Róbert-Jenő Kovács, a 21-year-old Hungarian from Kolozsvár (Cluj-Napoca), is currently a second-year engineering student at the Faculty of Electronics, Telecommunications and Information Technology at the Technical University of Kolozsvár. But Róbert-Jenő Kovács is no ordinary student: He fell in love with aeromodelling at a very young age, winning several national and international aeromodelling competitions; Kovács developed himself, resisted and confronted deficiencies in the Romanian educational system, participated at numerous scientific conferences, and now has several inventions, one of which is already patented. In his interview with TransylvaniaNOW, he spoke about his passion, combining IT and engineering, and his inventions, while also describing the difficulties of being a creative, hard-working student in the incredibly obsolete and rigid Romanian educational system.
Inventor of a smart flowerpot and an innovative computer cooling system, Róbert-Jenő Kovács is an open-minded, experienced young inventor who likes to express his impressions, perceptions and opinions.
“I got interested in crafting when I was really small and started attending the Children’s Palace aeromodelling club in Kolozsvár when I was in the 2nd and 3rd grade. As a member of the club, I attended national competitions in the 3rd grade. I also designed Arduino-based control units and timers for my planes over the years, which allowed me to become a member of the Romanian national team, and attended and won European and World Championships,” Kovács said as to how he got interested in crafting.
“In 11th grade, I saw the poster of the Youth Innovation and Talent Recruitment Contest and started my very first large project, the IOC (Immersed Oil Cooling) cooling system, with which I attended several competitions and managed to get great qualifications. Since then, I have been working, and I have a new project every 1-2 years,” Róbert-Jenő Kovács said.
While many young children like crafting or building, very few of them choose to present their ideas, inventions or devices at scientific events or conferences. This is not the case with Jenő-Róbert Kovács, who attended many scientific competitions and events, like the Transylvanian Conference of School Student Clubs, the Youth Innovation and Talent Recruitment Contest and the National Conference of Researching Students in Hungary.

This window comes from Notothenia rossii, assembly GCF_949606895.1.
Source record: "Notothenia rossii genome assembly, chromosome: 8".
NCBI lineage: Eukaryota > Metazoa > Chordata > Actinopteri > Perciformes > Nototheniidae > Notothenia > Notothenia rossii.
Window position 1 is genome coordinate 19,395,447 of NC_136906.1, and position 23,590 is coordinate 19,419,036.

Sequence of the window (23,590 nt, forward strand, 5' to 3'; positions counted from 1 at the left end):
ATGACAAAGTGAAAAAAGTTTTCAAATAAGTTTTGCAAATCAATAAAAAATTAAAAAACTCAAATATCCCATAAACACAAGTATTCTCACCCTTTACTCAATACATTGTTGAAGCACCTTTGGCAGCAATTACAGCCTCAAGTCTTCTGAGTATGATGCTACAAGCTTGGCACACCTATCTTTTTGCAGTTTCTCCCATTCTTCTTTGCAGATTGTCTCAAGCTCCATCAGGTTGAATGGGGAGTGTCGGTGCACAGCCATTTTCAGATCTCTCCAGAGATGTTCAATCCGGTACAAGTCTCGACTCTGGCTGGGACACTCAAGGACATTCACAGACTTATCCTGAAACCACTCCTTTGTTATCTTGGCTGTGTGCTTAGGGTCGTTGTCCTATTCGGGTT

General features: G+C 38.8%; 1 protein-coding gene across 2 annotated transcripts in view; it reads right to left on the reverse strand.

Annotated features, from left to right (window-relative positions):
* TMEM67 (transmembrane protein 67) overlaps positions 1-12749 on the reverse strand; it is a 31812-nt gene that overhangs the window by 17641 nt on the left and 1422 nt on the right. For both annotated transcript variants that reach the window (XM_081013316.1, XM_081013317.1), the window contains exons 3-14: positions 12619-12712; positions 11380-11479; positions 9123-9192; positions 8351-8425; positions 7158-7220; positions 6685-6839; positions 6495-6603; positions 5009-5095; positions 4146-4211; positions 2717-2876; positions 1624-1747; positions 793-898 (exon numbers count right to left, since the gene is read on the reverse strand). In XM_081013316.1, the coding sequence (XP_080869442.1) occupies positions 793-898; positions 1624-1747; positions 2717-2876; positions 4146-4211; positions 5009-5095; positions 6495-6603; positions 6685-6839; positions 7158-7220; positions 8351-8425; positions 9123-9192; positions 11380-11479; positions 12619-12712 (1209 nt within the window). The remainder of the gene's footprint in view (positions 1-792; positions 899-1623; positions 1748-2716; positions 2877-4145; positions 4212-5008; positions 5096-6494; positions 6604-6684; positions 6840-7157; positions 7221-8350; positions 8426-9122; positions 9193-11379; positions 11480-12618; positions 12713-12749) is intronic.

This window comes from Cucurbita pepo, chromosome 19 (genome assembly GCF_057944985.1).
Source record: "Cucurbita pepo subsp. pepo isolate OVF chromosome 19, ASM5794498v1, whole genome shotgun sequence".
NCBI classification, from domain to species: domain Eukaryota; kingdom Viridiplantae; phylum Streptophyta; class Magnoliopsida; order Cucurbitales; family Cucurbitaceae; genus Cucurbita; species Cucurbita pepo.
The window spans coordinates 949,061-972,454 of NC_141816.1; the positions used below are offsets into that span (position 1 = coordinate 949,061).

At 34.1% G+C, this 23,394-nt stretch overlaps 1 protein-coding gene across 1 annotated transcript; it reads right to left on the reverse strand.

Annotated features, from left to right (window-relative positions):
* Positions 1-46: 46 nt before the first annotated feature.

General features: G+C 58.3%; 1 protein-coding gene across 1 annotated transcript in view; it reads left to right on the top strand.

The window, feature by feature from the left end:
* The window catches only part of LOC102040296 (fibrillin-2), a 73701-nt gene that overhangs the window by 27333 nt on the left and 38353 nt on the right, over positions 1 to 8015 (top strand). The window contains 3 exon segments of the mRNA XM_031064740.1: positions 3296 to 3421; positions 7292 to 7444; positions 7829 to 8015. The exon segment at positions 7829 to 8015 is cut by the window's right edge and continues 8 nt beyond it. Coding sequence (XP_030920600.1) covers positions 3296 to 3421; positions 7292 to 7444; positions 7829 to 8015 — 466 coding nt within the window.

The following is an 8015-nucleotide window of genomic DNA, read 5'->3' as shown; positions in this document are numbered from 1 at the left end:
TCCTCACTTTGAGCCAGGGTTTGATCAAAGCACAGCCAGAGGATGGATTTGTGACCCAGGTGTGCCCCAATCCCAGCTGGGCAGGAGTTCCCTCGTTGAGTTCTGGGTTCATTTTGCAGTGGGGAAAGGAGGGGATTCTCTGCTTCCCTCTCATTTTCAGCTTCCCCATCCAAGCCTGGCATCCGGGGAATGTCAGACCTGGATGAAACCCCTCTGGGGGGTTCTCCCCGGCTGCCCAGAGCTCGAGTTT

Because he won an award at the National Conference of Researching Students as a high school student, he also qualified for the National Scientific Students’ Associations Conference, one of the largest and most prestigious university student scientific conferences in Hungary. Kovács and his smart pot won a Special Award from the jury.
“I never liked simple theoretical knowledge, and these competitions differ from others because you don’t need to memorize a lot of stuff. You have to learn a lot, but you don’t have to memorize word for word. And I also liked that I could stand out in front of an audience and talk freely about what I really like to do. By the way, I found that learning the skill of standing in front of an audience and talking freely is important in our society, but 12 years of school and 4-6 years of university does not teach this skill. I watched a lot of TED Talks, Apple product presentations, or professional presentations on the internet, and based on that and my own experiences, I formed my very own pitch style,” Róbert-Jenő Kovács said.
Some of Kovács’ inventions, which he has pitched at different conferences, are the KO-pot, a smart flowerpot, and the IOC Immersed Oil Cooling system, the basis of which he developed in high school. Both of the devices are full of innovative elements, which do not exist on the market and have not been patented by anyone in any country of the world, the young inventor said.